There remains an inventory of around 90 pre-bult 787s to clear, as Boeing contemplates the timing of a production ramp-up for the twin-aisle. Executives have indicated Boeing aims to restore 787 output to 10 a month by 2025-2026, from around two currently.

Ascend’s forecast
Ascend’s near-term outlook forecasts commercial mainline deliveries rising in through around 1,400 aircraft in 2023 to surpass 2018’s record volume (1,580 aircraft) in 2024 with around 1,800 shipments.
In the near-term (2023-2024) Boeing’s deliveries will continue to comprise a portion of the undelivered inventory of 737 Max and 787 aircraft that have been stockpiled.
For our latest long-term forecast, passenger capacity (ASKs) is forecast to grow at 3.6% per year (compared with pre-pandemic levels in 2019), but in our view the industry has essentially lost about four years of capacity growth and so the level of ASKs in 2041 will be similar to those predicted for 2037 in the last pre-Covid forecast (2019).
Passenger traffic (RPKs) is forecast to grow annually by 3.6%, with a load factor of around 84% by the end of the period. Freight capacity (available tonne kilometres or ATKs) is forecast to grow at 3.0% and traffic (FTKs) at 3.7%, relative to 2019.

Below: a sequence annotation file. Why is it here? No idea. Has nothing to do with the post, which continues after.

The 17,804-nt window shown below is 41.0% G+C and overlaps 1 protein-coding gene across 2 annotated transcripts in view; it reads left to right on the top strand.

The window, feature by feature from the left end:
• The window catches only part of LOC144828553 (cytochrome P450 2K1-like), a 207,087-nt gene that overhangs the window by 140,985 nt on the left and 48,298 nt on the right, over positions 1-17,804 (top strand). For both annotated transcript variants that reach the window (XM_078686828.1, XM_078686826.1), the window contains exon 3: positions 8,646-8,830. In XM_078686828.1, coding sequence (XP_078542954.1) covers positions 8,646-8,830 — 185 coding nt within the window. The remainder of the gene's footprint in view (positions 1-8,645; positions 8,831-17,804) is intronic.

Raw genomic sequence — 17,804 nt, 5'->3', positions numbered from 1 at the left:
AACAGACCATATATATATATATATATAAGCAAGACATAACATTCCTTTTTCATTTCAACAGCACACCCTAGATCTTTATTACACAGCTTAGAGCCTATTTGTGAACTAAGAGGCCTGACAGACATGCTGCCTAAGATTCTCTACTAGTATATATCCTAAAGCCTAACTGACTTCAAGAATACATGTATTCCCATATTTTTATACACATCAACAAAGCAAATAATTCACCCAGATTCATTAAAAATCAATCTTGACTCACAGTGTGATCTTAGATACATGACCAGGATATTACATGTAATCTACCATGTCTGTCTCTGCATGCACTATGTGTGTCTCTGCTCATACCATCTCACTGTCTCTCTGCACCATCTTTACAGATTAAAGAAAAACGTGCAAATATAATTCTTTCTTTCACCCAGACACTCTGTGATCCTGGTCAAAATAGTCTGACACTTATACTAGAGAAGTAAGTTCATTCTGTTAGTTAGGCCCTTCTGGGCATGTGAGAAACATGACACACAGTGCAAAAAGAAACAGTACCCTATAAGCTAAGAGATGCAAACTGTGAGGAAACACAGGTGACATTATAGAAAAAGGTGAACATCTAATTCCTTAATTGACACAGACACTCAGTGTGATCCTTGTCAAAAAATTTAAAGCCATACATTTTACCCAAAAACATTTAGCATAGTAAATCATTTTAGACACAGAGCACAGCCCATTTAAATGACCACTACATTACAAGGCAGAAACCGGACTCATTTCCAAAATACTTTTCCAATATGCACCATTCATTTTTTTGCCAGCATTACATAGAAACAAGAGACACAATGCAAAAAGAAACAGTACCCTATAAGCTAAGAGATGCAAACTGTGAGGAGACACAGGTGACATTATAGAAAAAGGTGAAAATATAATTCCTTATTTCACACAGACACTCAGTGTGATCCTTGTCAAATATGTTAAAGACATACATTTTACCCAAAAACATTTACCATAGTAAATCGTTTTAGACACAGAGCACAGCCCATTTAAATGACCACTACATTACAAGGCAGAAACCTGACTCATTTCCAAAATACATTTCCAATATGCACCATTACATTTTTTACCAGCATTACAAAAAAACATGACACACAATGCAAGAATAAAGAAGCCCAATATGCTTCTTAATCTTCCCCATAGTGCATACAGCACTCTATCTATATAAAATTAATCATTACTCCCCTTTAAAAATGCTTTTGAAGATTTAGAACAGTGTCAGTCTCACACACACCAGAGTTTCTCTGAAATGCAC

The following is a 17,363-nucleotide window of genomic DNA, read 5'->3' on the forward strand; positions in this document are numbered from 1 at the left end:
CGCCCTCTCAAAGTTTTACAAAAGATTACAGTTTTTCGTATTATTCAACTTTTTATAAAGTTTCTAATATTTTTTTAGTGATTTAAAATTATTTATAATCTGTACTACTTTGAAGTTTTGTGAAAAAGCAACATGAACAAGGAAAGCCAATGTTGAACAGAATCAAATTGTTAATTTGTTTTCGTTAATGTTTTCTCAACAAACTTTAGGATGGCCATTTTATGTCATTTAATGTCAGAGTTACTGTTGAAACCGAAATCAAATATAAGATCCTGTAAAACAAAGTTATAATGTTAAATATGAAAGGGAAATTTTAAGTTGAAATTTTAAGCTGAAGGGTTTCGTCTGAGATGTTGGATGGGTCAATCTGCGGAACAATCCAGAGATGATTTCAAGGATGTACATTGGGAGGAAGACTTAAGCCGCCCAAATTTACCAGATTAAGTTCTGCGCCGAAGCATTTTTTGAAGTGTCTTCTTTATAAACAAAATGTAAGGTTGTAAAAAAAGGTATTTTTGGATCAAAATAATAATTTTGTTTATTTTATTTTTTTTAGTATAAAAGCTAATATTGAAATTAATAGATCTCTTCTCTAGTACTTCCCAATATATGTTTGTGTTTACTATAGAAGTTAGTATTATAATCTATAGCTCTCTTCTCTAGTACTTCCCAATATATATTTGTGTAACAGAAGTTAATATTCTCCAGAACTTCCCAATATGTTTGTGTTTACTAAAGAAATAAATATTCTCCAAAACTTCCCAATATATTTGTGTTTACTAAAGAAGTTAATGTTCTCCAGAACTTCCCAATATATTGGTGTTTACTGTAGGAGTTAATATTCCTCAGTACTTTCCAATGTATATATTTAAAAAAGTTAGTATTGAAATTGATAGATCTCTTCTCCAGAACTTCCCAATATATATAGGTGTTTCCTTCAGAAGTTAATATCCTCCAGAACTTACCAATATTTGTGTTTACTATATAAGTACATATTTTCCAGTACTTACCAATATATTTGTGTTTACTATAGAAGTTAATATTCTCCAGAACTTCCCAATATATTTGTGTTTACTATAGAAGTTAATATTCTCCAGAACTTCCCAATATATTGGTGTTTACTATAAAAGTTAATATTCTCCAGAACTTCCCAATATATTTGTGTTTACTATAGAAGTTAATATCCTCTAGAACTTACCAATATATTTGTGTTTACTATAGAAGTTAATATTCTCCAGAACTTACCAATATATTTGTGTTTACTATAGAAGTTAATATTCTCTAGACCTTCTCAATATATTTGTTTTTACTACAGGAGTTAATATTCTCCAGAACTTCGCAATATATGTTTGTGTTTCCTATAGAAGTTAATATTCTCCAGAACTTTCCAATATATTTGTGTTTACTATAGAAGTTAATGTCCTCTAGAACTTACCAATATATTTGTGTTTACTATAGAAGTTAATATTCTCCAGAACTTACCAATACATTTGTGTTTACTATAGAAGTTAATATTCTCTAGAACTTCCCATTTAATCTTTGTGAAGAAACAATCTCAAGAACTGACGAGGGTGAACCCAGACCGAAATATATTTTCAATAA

The 2022 Cirium Fleet Forecast (CFF) shows 43,390 new passenger aircraft deliveries between 2022-2041, worth an estimated $2.8 trillion. The forecast predicts the supply of some 3,560-freighter aircraft over the next 20-year period, including 1,060 new builds (30%) and 2,480 conversions from the passenger aircraft fleet (70%).
Our forecast reflects the near-term boom in freight conversions due to air-cargo market dynamics of the Covid-19 pandemic including e-commerce growth and rising feedstock availability.
Airbus and Boeing will remain the two largest commercial aircraft OEMs, between them delivering an estimated 80% of aircraft and 88% by value through 2041. However, there is $360 billion of demand for other OEMs or new programmes.
In the passenger market, single-aisle jets will account for 70% of deliveries and 56% of delivery value, with the core of this $1.6 trillion market continuing to be the 150-seat size, typified by the A320neo and 737 Max 8. They will make up 48% of deliveries, but the 180+ seaters including the A321neo and 737 Max 10 will take an increasing annual share, with just over 40% of deliveries through to 2041.
New programmes from both OEMs are forecast to be in development by the mid to late 2030s.
The 787 and A350 will remain central to the $1.1 trillion twin-aisle market, with the mid-sized 250-300 seaters accounting for almost 70% of delivery value in the sector. The A350-1000 and 777-9 will compete in the highest capacity markets.
In the regional markets, deliveries are forecast to be worth $145 billion, around a third of which will be for turboprops. The 70-seaters will lead in the propeller-powered market sector with a larger 90-seat size from the 2030s.